The most dangerous part would be closing her door and leaving her apartment. He opened and shut the door in one continuous motion. It made very little noise. He walked down the hall to the elevator, pushed the elevator button and waited, wondering if he should run downstairs. A moment later he realized that she could call out to him and not hearing anything walk out into the hall and see him by the elevator. What would he say then? What could he say?
He began to run down the stairs then. It was like running down ice. He couldn’t think – could only concentrate on moving as fast as possible as if he were a kind of giant centipede racing for its life.
He couldn’t see a side exit. When he reached the lobby he looked up and saw the doorman reading the sports page of the Chicago Tribune. The paper rustled while he looked at him. They exchanged nods and then he went out to the street. Once he turned the corner he felt her money in his pockets and began to run. He was scared but also strangely happy.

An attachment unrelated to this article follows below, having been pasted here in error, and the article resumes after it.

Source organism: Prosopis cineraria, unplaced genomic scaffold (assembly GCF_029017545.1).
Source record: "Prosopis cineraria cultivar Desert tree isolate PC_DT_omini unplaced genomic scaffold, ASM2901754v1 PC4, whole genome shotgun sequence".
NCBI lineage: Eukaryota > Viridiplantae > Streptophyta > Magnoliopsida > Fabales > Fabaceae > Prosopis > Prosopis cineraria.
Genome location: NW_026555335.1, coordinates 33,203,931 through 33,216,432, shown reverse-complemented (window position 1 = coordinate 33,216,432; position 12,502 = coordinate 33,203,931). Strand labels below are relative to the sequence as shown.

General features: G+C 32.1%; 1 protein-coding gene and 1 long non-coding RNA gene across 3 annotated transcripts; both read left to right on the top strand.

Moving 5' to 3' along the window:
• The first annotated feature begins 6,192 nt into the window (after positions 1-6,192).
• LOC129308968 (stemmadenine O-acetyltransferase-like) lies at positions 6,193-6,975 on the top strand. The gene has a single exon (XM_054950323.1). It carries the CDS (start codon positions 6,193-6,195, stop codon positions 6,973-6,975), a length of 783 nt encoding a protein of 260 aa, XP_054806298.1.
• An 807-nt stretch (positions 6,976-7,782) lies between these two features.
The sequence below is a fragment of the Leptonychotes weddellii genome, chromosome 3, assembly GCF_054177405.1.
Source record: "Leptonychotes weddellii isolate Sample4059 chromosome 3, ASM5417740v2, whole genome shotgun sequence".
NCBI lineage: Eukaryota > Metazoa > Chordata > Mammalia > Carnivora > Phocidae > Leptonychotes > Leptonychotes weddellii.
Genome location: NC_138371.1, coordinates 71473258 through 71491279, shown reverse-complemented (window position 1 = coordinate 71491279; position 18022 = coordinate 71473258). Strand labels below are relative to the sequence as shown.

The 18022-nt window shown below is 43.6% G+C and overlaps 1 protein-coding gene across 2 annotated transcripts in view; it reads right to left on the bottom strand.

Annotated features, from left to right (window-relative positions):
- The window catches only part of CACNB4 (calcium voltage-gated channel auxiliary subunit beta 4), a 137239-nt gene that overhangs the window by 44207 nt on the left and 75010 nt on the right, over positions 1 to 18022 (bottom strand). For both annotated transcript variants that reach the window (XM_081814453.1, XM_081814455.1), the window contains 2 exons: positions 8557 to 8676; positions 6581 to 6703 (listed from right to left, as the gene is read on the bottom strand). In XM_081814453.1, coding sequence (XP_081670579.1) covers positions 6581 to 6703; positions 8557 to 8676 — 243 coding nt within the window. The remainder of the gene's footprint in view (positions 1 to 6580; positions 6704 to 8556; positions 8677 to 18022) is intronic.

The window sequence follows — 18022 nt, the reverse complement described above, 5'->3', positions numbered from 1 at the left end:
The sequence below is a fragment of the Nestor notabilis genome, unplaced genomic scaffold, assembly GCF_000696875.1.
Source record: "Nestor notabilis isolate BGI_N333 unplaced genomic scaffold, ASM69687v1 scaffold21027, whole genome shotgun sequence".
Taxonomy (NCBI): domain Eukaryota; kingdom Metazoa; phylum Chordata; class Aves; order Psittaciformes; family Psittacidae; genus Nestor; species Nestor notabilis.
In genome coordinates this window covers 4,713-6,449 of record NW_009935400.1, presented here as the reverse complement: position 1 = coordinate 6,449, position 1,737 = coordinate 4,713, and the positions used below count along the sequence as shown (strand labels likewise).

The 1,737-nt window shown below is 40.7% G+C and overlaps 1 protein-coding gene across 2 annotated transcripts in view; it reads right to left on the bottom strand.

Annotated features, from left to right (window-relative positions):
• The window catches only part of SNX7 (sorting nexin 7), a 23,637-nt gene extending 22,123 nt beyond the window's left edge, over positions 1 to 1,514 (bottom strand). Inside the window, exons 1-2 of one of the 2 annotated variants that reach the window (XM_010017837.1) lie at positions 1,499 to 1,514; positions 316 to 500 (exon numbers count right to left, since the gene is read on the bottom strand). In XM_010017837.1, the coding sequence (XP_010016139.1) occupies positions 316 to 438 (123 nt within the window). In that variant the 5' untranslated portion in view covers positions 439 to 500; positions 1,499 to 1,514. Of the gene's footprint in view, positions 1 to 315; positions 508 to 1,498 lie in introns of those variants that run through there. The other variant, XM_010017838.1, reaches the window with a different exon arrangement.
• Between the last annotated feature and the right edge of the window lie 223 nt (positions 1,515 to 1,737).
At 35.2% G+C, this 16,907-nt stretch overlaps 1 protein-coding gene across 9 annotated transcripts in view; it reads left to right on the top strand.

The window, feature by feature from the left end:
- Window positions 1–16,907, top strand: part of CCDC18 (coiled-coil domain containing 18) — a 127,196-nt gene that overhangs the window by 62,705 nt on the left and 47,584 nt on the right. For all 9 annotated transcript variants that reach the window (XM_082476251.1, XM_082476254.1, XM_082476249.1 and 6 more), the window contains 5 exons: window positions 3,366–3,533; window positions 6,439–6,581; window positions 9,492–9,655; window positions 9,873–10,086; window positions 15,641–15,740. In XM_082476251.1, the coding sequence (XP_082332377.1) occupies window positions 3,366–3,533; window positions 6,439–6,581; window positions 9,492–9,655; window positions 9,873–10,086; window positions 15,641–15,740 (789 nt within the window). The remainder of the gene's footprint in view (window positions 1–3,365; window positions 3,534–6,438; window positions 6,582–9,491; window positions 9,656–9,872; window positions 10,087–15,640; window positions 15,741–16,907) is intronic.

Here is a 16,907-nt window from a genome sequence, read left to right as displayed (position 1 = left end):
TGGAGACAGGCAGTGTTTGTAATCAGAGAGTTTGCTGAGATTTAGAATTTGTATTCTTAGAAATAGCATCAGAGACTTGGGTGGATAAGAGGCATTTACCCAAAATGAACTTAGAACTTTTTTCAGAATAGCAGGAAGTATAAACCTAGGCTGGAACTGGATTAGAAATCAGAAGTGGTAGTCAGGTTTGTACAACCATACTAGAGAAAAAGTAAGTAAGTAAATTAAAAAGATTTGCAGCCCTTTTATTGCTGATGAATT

Harvey was right, I’ll have to come to Chicago more often, he said to himself. It was one of the lines he’d said to her in bed that had made her laugh. He tried to laugh out loud then, to make audible the sound he heard in his head but it sounded hollow and shriveled like a muffled cough.
Then he thought of his mother and wanted to scream but didn’t, instead dug his nails as hard as he could into the palms of his hands.
“But I did it to vindicate you,” he said to her over and over. “Don’t you know that? I vindicated you, didn’t I?”He shook his head and started running, wondering if the dead understood about vindication.
Per Contra Fiction - Winter 2006